We also offer cleaned raw gourds on our website in many different shapes and sizes. Check them out here.

Very much like a fragile piece of wood-you can do anything to a gourd you can to wood.  You can dye, paint, cut, wood burn, etc. your gourd.  We have not found any paint, shellac, dye etc. that cannot be used on a gourd.  Please remember though, like wood, a gourd will burn so we do not suggest putting a candle or open flame around it. More blog posts about crafting tips coming soon!

Growing Your Own Gourds

We hope that you all are having a great day! It is absolutely beautiful here in Carlisle. If you have ever considered growing your own gourds and this springtime weather has you in the mood to try it, here are some tips and advice for you to get started. The process of growing, drying and crafting your own gourds is a fun one to consider.

Gourds crafted by Meadowbrooke Gourds

This time of year in our Zone (Central PA -Zone 6)  is actually the perfect time to begin growing gourds. Plant your gourd seeds in about a 3 inch container or pot. Be sure to use no more than 2 seeds in each pot.

P.S. We offer gourd seeds of all shapes and sizes at mbgourds.com and in our retail store.

After they have been planted, soak the seeds with water. Then place the gourds in sunlight somewhere in your home and water them regularly like you would any normal house plant.

June 1st is about the time to plant your already potted gourds outside!  Make sure to plant the seeds outside in full sun, leaving about 8 inches between each plant. When watering, be careful not to soak the leaves themselves because this could spread disease. Try using soaker hoses or drip irrigation.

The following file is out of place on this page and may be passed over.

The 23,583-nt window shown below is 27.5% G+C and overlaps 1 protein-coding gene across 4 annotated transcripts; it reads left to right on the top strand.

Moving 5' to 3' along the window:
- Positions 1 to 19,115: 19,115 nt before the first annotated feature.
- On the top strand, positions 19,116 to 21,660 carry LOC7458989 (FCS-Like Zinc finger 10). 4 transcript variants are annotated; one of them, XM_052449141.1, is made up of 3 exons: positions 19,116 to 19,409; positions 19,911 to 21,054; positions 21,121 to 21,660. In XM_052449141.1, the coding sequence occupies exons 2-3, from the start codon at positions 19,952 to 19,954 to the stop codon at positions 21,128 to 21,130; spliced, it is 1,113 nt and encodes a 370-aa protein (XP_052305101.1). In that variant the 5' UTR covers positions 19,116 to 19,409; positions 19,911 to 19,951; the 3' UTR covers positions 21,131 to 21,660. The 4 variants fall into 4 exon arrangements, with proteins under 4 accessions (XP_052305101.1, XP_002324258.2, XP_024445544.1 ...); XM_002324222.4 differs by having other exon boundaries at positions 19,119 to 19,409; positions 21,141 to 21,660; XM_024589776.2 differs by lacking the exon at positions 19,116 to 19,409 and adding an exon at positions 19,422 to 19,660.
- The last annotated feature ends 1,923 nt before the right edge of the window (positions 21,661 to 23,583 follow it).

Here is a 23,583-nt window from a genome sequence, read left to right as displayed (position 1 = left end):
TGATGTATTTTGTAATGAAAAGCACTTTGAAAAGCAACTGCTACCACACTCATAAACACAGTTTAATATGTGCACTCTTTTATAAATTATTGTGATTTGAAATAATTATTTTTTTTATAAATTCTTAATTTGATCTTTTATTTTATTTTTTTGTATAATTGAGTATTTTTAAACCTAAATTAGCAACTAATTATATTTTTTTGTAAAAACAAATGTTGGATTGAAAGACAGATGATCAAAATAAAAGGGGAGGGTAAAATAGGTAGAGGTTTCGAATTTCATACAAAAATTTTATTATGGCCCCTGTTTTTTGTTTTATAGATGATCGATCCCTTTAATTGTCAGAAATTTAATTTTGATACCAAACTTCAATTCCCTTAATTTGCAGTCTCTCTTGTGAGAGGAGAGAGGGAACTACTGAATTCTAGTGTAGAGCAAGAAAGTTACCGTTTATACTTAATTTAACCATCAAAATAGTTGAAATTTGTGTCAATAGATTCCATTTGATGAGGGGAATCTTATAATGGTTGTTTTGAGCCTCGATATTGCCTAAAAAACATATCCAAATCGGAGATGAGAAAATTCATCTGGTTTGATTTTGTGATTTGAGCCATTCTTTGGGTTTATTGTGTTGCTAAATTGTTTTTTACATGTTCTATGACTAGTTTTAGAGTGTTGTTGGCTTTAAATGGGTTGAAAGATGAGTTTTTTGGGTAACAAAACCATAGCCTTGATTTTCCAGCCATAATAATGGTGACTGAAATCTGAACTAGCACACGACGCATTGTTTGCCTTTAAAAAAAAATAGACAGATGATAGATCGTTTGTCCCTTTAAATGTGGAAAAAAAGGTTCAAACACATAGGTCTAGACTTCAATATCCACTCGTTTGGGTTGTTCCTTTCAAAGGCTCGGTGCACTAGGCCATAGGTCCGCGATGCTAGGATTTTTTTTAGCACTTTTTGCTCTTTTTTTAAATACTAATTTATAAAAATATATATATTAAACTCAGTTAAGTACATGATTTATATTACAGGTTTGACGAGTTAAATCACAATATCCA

Don’t forget: Frost is an enemy of gourd plants and will ruin them. Be sure to check frost conditions so that your plants can grow to their full potential!

For more detailed and specific instructions be sure to check out our website!

Happy Planting! We’d love to hear about your gourd planting and see pics so please feel free to share.

Mod Podge Vase

We found this project from Crystal and Company – a wonderful blog that is definitely worth checking out!

Crystal posted a project for making these really cute Mod Podge Vases to give as gifts!

Mod Podge vase from Crystal & Co.

The project is so simple. First you tear scrapbook paper into imperfect pieces, then you layer it on any glass vase or recycled jar with mod podge. For more detail instructions with photos click here.

This made us think how pretty this technique would be on a dried, raw gourd vase! Dried gourds can be crafted just like a fragile piece of wood – perfect for decoupaging!

Grab your mod podge, interesting scrapbook paper pages and create a one-of-a-kind gourd.

These penguin gourds would make great decorative vases with the tops cut off!

Winter Gourds

Winter Gourds image courtesy sheknows.com